I saw this beautiful image by artist Molly Crabapple and it is seared in my mind and has imprinted itself on my heart. I have looked at it a lot this week. I think it’s because I recognize the women on the line. I’m sure that I’ve never met any of them in person but I have… It’s difficult to explain and I am feeling particularly inarticulate today. I will revisit the emotions and thoughts that the image has triggered at a later date. But for today, I just wanted to share this.
Category: Art and Social Change
The Geto Boys remind you that you should NEVER talk to the cops. Ask for your lawyer…
Thanks to the wonderful Julian you can enjoy the following mixtape of songs about the prison industrial complex. Special thanks to some of my Twitter followers who contributed suggestions to the list. You can access the mixtape here. Feel free to share it with others.
I’ve always liked this song by Brand Nubian. It’s from back in 1994 which is probably when I stopped really listening to rap music (LOL!).
by Marilyn Buck
for Linda and her lover
blooming on lips
which have already spoken
and now await
stolen clandestine kisses
A prisoner kisses
she is defiant
she breaks the rules
she traffics in contraband women’s kisses.
A crime wave of kisses
Bitter sweet sensuality
flouting women-hating satraps
in their prison fiefdoms
cannot be arrested.
1990, Washington, D.C. Jail
** This is my final recap of 2013…
Chicago has been in the spotlight over the past few years as the epitome of urban violence. The city has been dubbed the “murder capital of the U.S.” even though this is actually untrue. I’ve written and will continue to write about the various organizing and advocacy efforts by Chicagoans to address interpersonal and structural/systemic violence. Lots of people in this city are working to address violence; many in very creative ways.
Today, I want to focus on some of the creative interventions to address violence in Chicago that I’ve either been part of or have otherwise come to my attention in 2013. Thousands of people were engaged through these projects. There were of course many other efforts that I left off this list. I invite you to submit your suggestions in the comments section. Think about how you can contribute to ending violence in your own communities and then get to work!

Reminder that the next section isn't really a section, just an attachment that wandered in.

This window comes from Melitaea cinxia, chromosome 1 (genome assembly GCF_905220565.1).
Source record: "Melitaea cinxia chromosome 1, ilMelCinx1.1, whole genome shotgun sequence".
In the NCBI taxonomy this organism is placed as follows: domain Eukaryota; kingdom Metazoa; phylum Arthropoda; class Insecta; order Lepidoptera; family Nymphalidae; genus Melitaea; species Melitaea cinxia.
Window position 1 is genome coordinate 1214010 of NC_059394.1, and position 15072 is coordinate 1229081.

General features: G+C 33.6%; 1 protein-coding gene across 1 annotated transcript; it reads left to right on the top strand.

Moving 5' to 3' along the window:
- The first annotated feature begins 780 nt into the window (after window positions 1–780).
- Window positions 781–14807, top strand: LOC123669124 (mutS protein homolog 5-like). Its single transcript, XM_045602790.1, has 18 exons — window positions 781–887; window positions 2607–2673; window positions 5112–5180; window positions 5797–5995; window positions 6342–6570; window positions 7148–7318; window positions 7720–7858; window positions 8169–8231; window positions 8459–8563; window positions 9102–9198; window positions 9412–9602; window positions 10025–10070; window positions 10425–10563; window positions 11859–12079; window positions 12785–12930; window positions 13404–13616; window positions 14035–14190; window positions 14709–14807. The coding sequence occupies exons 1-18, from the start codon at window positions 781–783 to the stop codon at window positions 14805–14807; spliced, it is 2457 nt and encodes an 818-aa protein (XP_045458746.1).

From NBC 5 Chicago:
After the murder totals in Chicago started racking up after January of this year, South Side native Bryant Cross decided he’d seen enough.
The 28-year-old speech communications professor started thinking of effective ways to spread an anti-violence message and came up with the 500campaign, head shots of Chicagoans with the slogan “Angry Because Over 500 Youth Were Murdered in Chicago.”
**Note: The 500 youth number cited is not at annual number. Over the course of 5 years about 500 young people under 20 years old were victims of homicide in Chicago. One is too many but it’s important to be clear about what these numbers represent.
Below is the founder of the 500campaign, Bryant Cross, talking about his campaign:
According to the Steppenwolf Theatre website:
“Woven together from interviews gathered by journalist Miles Harvey and his students at DePaul University, How Long Will I Cry? provides raw, truthful insight into the problem of youth violence. By giving voice to those who know the tragic consequences of violence first-hand—families of the victims, residents of crime-ridden neighborhoods and especially young people—How Long Will I Cry? inspires all of us to join together in search of a solution.”